Violence? Check. Homophobic lyrics? Check. Potential for social transformation? Check.
Currently making buzz amongst music geeks is this rant from Sara of Tegan and Sara regarding the lack of criticism about Tyler, the Creator’s homophobic, sexist, violent, lyrics.
Two caveats before I move forward:
- I’m not an apologist for offensive lyrics. Frankly, much of the violence – specifically towards women – in the album is troubling for me to hear.
- When his crew is causing riots and generally rabble-rousing, I kind of doubt Tyler will get an Elton John to come to his rescue.
That being said, I have a hard time in general lambasting the content of most work for being “offensive.” It reeks of elitism to shy away the ideas, language practices, and recurring tropes of one genre or another. Yes, Tyler’s album may be more violent and more homophobic than most, but criticizing this album, is no different that writing off the bulk of mainstream hip-hop. It’s a problematic genre for critical analysis, but the same recurring ideas, concepts, and language is prevalent in other genres and even other mediums if only slightly more subdued. Just yesterday, Daye and I discussed the racist overtones of the noble savage in The Game of Thrones series. Does the fact that it’s a polished work on HBO adapted from a lauded book make it a more excusable exercise in reinforcing oppressive social norms?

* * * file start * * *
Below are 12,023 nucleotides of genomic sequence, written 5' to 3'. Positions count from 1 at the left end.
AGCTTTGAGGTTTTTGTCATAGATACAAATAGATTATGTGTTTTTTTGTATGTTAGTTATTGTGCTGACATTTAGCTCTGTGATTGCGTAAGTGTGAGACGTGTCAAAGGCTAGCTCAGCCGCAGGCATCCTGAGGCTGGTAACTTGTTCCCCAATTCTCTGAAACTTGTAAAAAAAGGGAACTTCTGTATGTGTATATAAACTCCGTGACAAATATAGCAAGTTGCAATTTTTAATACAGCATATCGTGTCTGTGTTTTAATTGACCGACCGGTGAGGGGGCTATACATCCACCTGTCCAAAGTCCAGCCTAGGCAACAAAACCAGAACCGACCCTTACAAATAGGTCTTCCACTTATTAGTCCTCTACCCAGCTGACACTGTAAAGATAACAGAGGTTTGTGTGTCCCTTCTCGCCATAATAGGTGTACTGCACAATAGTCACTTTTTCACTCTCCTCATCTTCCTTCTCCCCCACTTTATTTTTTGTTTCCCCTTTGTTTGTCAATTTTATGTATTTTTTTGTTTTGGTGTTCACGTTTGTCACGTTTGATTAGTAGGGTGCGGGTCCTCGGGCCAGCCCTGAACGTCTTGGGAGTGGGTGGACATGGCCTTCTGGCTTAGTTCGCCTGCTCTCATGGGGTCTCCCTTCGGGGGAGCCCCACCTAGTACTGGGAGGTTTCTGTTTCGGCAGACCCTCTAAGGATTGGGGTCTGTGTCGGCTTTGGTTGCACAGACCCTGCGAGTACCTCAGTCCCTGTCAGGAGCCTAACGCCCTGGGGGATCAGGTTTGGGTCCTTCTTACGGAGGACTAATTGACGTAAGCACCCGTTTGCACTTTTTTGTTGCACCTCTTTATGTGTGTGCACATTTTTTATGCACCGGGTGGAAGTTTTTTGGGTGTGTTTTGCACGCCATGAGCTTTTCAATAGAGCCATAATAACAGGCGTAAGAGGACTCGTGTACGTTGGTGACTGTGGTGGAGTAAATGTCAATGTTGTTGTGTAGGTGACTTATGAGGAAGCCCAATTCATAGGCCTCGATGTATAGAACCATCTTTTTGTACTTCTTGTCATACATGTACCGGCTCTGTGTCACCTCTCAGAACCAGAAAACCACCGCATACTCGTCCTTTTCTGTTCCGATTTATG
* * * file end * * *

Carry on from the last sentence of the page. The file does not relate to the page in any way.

About the lack of criticism of Tyler’s music, Sara writes, “I don’t think race or class actually has anything to do with his hateful message but has EVERYTHING to do with why everyone refuses to admonish him for that message.” Again, I think she’s off on this. Tyler is now the scapegoat for a larger lack of attention to the origins of violent lyrics that neither starts nor end with rap. Will I recommend my mother listen to Goblin? Of course not, just as she’s ceased to recommend I listen to Dave Koz.
Tyler is unapologetic about blaming an absentee father for much of his verbal aggression. Adolescent rejection, issues with authority, and witnessed violence in the community all present themselves throughout Tyler’s lyrics. In essence, his is a life lived as an urban youth. It’s a quintessentially American album that Tyler’s released and I can understand how that is something that will make a lot of people uncomfortable. How we move forward with an album like this is what is interesting to me. With each swear word, each image of misogyny, and each hyper-violent threat, Tyler invites us to imagine what steps are necessary to move this democratic experiment a step further towards equity.
Funnily enough, I was thinking about the rise of ODD FUTURE WOLF GANG KILL THEM ALL as another example of a Beautiful Dark Twisted Pedagogy. Within months, the group has gone from obscurity to the subject of derision for mainstream artists, selling out concerts, and getting profiled and reviewed by the majority of music press. This article not only captures the essence of ODD FUTURE’s approach, but it also provides key points to take away from the music group’s entry into mainstream popularity. Educators, it would be great to think more critically about the group’s approach to the sharing of information and engagement with audience. [Related, the post’s author also published a really useful series of interviews that point toward ways to redefine education.]
P.S. Free Earl?
EDIT: After 12 hours being up, here’s a summary of the searches that lead people to this blog: